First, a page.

These established the success of his invention and soon his screw pile technology was being applied on a broad range of structures and projects as far away as the United States and India.

In India his invention was used to construct a viaduct and bridges on the Bombay and Beroda Railway, a system of telegraphs and a pier in Madras.

It was in the United States that his invention came to the forefront, firstly with the construction of a breakwater at Portland, Oregon, and subsequently over 100 screw-pile lighthouses were erected on the east coast of the United States.

Several of these cottage-type screw pile lighthouses were built on the Carolina Sounds, Chesapeake Bay, Delaware Bay, along the Gulf of Mexico, on Long Island Sound, Maumee Bay, Lake Erie, Ohio and along the Florida coast.

 Relentlessly Alexander continued on inventing, most notably been an improved method of mooring ships and this soon was also adopted.

In 1848, the Institution of Civil Engineers awarded him the Telford silver medal for his inventions.

Mitchell went on to adapt his technology to propellers and patented the screw propeller in 1854. This was used on ships, increasing speed, reducing coal consumption and he was awarded a Napoleon medal at the Paris Exhibition for it.

As recently as 2012 his invention was still being used for construction projects for the London Olympics, and his screw pile is considered one of the greatest engineering devices of the 19th century.

Alexander died on 25 June 1868 at Glen Devis near Belfast and is buried in the old Clifton graveyard, Belfast beside his beloved wife, Mary.

0 2311

By John Macklin

The handsome bronzed man stood smartly to attention in the dock of London’s Old Bailey Number One court. A mauve silk handkerchief protruded from the breast pocket of his well-pressed blue suit.

It was hard to believe that this confident relaxed man was on trial for his life. Indeed there were many barristers in the sombre court-room on that autumn day in 1925 who were convinced that Patrick Mahon would walk out a free man.

His counsel, J.D Cassels KC, was reaching the climax of his cross-examination and Mahon had stood up well. Now came the vital question: “Did you desire the death of Emily Kaye?” “Certainly not”, Mahon replied “Never at any time.”

Then an extraordinary thing happened. As his confident and cocky reply rang out, a shaft of lightning flashed against the window-panes and lit up the courtroom, followed by a violent crack of thunder.

The effect on Patrick Mahon was dramatic. His confidence vanished and his face turned ash-grey. His eyes were full of fear as he slumped back in the witness-box and Mr Cassels hurriedly finished his cross-examination.

He knew what thunder and lightning evoked for his client… memories of a spring night the previous year when he committed murder in a whitewashed bungalow at Crumbles on England’s southern holiday coast.

To the day he died, a few weeks after his Old Bailey conviction, at the end of the hangman’s rope, Mahon never forgot seeing the head of the dead woman starkly illuminated by lightning. He wrote to a friend from the condemned cell: “I might have got away with it I except for what happened in the courtroom. That knocked the stuffing out of me…”

No one could deny that although handsome and intelligent, Patrick Mahon was a thoroughly bad man. The company who gave him a well-paid job as a sales manager never knew about his record which included robbery, assault and forging cheques.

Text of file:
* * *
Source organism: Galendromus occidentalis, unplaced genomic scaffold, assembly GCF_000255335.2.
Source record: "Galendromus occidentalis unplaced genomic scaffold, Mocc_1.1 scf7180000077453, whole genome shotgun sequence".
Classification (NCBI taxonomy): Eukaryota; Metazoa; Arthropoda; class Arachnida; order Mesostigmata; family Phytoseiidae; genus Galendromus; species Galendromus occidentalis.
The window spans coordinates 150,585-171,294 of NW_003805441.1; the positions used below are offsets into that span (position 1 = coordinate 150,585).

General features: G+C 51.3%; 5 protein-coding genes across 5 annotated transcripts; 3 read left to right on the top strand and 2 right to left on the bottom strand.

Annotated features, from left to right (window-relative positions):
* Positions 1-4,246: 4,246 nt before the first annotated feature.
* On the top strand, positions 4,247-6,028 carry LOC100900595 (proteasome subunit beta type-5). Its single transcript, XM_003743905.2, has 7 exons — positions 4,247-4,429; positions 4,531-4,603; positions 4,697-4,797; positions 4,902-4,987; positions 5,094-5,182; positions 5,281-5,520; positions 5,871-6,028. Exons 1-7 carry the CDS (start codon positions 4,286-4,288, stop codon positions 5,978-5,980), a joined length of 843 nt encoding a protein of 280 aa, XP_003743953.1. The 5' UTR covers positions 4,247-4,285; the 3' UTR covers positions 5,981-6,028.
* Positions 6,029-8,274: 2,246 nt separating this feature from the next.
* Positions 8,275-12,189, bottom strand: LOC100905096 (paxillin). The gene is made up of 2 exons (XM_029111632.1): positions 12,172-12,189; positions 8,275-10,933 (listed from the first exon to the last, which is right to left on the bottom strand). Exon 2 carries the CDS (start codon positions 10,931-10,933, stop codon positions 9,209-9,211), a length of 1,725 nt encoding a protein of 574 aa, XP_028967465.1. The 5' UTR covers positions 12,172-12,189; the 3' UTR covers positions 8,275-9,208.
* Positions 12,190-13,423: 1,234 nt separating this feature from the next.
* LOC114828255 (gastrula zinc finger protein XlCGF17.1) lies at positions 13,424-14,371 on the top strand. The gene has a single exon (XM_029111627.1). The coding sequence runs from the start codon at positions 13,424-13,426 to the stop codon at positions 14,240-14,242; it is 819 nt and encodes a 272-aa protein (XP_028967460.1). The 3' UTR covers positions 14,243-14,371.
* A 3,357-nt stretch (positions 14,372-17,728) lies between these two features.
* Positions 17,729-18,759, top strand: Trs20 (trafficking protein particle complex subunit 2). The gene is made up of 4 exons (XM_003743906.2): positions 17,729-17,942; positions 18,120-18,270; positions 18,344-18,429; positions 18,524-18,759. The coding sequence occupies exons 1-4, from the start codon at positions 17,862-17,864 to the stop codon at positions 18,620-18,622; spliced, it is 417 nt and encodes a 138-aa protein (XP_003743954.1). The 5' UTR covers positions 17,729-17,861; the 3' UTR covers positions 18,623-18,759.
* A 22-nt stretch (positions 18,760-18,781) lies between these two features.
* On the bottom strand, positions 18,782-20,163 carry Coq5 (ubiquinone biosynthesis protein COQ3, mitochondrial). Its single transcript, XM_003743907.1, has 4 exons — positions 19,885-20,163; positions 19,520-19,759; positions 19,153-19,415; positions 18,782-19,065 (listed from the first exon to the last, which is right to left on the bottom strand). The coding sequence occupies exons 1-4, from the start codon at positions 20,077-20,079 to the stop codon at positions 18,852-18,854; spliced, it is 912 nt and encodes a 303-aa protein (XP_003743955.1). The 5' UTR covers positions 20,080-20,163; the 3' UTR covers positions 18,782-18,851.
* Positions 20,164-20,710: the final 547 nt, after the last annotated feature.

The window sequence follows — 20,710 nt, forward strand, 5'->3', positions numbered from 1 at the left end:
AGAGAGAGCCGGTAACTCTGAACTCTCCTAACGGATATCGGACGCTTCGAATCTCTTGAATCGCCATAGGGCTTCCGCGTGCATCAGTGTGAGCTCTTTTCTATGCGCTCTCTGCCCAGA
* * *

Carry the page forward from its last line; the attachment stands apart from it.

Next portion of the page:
Because of it he had to kill Emily Kaye, who had found out about his past and threatened to expose him unless he eloped with her overseas. The problem was that Mahon was married already. He was also only 34 and Emily was an overweight and dowdy 40-year-old.

Eventually he agreed to spend a weekend with her to discuss the situation and rented the bungalow at Crumbles, a remote shingle beach near Eastbourne. After the weekend, Emily was never seen alive again but there was nothing to connect Mahon with then disappearance until his wife found a left-luggage ticket in his pocket.

When police traced the ticket to a left-luggage locker at London’s Waterloo station they found a suitcase containing a cook’s knife and several possessions belonging to Emily Kaye.

At first Mahon denied everything. Then he made a statement admitting Emily was dead and that he had tried to burn her body in an attempt to destroy the evidence. “It wouldn’t burn,” he said. “And after the lightning it seemed to come alive again. I ran out of the house but its presence seemed to follow me. Then when then storm was over I went back and finished the job.”

But he continued to deny that he had killed Emily, claiming that she had attacked him in the bungalow because he refused to go away with her. He said that during the struggle she tried to kill him with an axe but slipped and suffered a fatal blow when she fell and hit her head on a fender.

The police didn’t believe him but at the trial Mahon put up a performance which would have done credit to a professional actor and which seemed to impress the jury. Indeed all was going well for Patrick Mahon until the flash of lightning. Then he went to pieces. When he was asked for a categorical denial that he had murdered Emily Kaye, thunder once more rumbled overhead and Mahon was unable to answer.

The jury was no longer impressed and neither was the judge and Patrick Mahon was found guilty and sentenced to death. From prison he wrote several letters saying that every time he slept he had nightmares about lightning flickering on Emily Kaye’s face, making it come alive.

He wrote: “She has come back from the grave to haunt me for eternity. She was in the courtroom when the lightning flashed and I knew then that I was doomed.”
On the day of Patrick Mahon’s execution, the weather was overcast and sultry and thunder once again rolled around Wandsworth Prison at he took his last steps to the gallows. Was it only an amazing coincidence that the moment Mahon plunged to his death through the gallows trapdoor, a shaft of lightning hit the gaol and tore a weather-vane off the execution block?